Physical activity and accessibility

The TU Collaborative on Community Inclusion held its first Physical Activity Fair.

physical activity
Terry Scott (right), the health and wellness director and chronic disease prevention director of the YMCA, talks with Brandon Snead, coordinator of the Physical Activity Fair and recreation therapist for the TU Collaborative on Community Inclusion. | Jenny Kerrigan TTN

For people suffering from mental health conditions and illnesses, staying healthy can be a mind game—it’s easy to forget the benefits of physical activity on the brain.

This is why the TU Collaborative on Community Inclusion, a rehabilitation research and training center within the College of Public Health, organized its first Physical Activity Fair at the Student Center Oct. 8. With education and exercise sessions from local fitness and health groups, the fair raised awareness for connecting those with psychiatric disabilities to community-based resources.

Brandon Snead, a recreation therapist for the TU Collaborative and a coordinator of the fair, expressed how this part of the population is not always thought of when it comes to physical health, but it’s just as important.

“When you are physically active, it’s also well-documented that that comes with a host of other outcomes that we’re looking to help our clients with,” said Snead, who earned his bachelor’s degree in therapeutic recreation in 2013. “They include the social benefits, social wellness.”

Many of the organizations and agencies in attendance focused on free and accessible ways to serve the needs of physically and mentally struggling community members.

Philadelphia Parks and Recreation, which mainly focuses on children’s after-school programs gave out information about other free programs and activities offered.

Some Temple alumni who now work with health outreach groups held sessions teaching exercises.

Allen Ung, a 2008 alumnus, works with Philly Gets Fit, a fitness studio on Washington Avenue near Front Street in Queen Village that taught community members chair fitness at the fair. Ung was surprised and happy to see the many other health groups making impacts all around the city.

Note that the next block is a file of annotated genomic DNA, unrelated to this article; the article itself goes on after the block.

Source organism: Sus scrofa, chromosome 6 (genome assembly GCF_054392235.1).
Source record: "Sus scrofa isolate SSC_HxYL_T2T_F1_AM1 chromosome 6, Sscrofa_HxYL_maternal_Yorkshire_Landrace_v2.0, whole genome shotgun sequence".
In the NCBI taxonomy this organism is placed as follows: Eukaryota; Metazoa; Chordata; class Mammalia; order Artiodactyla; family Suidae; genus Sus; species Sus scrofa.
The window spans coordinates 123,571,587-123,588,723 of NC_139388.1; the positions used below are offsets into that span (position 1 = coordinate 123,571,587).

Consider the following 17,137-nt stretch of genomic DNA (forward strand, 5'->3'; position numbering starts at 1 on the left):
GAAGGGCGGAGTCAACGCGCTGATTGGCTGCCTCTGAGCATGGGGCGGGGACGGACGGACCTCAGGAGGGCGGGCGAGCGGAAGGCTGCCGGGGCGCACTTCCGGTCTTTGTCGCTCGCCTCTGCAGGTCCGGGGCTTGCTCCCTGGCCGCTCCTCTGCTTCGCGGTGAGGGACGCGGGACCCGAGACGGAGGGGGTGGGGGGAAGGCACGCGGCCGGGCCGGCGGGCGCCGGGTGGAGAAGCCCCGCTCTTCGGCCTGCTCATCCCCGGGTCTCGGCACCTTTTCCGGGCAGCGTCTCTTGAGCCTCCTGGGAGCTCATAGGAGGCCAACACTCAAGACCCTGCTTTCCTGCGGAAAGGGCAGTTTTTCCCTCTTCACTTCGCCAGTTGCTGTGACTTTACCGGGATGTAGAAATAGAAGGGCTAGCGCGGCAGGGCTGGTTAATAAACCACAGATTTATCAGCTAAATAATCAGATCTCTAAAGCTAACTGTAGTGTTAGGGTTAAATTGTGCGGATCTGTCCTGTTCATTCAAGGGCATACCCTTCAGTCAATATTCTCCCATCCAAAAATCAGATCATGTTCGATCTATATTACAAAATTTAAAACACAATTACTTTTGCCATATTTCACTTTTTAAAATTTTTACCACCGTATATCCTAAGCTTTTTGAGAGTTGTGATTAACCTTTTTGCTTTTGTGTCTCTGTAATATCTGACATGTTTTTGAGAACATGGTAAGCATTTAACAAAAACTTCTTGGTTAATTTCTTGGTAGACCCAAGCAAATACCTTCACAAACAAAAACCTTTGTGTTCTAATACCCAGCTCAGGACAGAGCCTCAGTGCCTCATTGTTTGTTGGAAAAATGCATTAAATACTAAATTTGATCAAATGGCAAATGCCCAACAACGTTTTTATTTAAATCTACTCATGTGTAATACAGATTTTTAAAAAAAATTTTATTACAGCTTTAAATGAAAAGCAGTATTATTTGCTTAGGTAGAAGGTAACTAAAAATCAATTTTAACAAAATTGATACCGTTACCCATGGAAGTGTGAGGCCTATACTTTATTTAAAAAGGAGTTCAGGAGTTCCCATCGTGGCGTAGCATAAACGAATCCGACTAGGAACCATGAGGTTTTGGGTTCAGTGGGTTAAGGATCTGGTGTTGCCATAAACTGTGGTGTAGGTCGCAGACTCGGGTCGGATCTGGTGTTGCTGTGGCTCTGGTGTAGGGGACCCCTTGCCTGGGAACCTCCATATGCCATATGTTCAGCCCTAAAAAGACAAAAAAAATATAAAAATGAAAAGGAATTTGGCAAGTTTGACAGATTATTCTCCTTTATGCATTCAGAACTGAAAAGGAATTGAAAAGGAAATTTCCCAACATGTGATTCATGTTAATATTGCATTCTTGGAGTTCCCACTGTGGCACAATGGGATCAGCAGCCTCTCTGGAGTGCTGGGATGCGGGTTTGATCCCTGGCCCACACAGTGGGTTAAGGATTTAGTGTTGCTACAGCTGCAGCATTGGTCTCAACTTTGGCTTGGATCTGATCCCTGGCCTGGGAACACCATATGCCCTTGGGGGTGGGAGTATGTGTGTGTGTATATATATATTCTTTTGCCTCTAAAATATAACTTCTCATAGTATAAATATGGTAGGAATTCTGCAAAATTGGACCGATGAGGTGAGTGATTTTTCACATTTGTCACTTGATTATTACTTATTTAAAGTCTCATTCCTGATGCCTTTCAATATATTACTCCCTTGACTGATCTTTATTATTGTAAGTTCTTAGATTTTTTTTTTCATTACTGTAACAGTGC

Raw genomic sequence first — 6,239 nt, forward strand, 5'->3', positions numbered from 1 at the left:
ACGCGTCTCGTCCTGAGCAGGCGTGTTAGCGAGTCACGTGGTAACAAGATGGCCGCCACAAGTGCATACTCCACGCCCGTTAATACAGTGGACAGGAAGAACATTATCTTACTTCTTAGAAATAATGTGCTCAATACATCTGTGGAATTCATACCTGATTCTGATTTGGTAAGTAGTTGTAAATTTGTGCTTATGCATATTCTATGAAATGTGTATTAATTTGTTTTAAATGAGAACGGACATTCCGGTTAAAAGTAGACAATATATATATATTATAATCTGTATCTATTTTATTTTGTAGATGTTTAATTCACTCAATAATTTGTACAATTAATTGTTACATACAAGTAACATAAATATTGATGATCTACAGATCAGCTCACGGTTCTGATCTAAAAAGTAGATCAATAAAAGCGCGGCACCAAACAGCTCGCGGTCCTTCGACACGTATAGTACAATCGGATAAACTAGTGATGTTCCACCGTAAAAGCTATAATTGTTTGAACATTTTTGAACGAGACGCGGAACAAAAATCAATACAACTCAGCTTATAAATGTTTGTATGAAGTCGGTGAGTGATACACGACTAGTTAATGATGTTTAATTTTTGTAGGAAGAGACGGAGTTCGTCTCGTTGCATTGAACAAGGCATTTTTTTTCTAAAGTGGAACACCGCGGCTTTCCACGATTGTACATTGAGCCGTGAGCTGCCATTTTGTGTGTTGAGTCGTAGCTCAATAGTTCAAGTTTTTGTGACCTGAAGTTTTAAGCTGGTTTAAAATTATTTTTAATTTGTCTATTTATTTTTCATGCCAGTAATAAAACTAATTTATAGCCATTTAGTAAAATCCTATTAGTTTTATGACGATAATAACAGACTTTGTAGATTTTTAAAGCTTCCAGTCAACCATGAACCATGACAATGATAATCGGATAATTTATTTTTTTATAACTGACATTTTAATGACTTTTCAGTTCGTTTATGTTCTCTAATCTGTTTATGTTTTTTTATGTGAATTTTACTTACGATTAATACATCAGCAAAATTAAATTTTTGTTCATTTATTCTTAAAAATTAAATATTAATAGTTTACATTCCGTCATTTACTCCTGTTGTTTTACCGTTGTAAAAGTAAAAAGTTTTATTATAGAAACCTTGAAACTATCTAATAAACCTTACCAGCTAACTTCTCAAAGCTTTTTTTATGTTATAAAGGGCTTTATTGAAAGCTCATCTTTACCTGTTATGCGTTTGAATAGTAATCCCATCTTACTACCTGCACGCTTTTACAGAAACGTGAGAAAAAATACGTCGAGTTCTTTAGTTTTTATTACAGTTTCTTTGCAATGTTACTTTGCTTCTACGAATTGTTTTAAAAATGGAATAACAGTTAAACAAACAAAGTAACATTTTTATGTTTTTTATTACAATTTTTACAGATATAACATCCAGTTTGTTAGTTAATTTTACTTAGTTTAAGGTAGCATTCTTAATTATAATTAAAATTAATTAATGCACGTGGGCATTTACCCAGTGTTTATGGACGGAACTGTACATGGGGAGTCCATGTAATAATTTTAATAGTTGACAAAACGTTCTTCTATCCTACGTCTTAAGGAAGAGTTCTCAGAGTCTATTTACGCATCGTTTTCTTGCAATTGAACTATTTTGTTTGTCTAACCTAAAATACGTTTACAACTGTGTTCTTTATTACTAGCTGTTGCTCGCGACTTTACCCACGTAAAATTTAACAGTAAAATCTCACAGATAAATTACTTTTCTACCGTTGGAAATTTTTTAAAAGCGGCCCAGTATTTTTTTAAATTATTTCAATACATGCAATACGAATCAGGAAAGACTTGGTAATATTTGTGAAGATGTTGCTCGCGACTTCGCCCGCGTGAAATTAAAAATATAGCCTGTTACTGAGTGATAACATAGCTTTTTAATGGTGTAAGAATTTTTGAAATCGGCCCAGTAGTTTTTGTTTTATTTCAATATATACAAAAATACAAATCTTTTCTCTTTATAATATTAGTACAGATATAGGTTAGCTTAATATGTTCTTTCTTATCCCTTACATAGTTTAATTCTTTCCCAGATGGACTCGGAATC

“Seeing what other people are doing to live a healthy, active lifestyle is amazing,” Ung said. “Sometimes you feel like it’s just us.”

Ung also holds fitness classes at the Bell Tower Fridays at 5:30 p.m.

Erik Burling, a 2007 alumnus, is the co-founder of Roots Philly Yoga Project and taught attendees chair yoga. He said the event was a “perfect fit” for him, with Roots Philly’s efforts in serving the local homeless population, to which the group gives free yoga classes.

“I’ve always just sort of felt drawn to help that population, so for me it was like combining two passions—I love yoga, I also love outreach with underprivileged populations,” Burling said.

Gretchen Snethen, assistant director for the TU Collaborative and assistant professor of the therapeutic recreation program, came up with the event as a way to inform health clinics on the importance of teaching clients how to be independent in their community.

“We know that good things happen inside the walls of those healthcare facilities, but a lot can happen outside of those walls and we need to be thinking about how to support people to engage in their community,” Snethen said. “But also so that they can take ownership of healthy behaviors and really integrate in into their life.”

Since about 125 people attended the fair, Snethen hopes to annualize the event and increase student interactions. Megan Murphy and Lou Klein, co-founders of Deck Conspiracy, a local group promoting the use of card decks for workouts, also saw the fair as a success in promoting activity for all.

“The community response was incredible, from younger people to older people,” Murphy said. “I mean, we think that this is for everybody and that the key is to use the body that you have to get stronger, rather than trying to change yourself from the outside in.”

Albert Hong can be reached at

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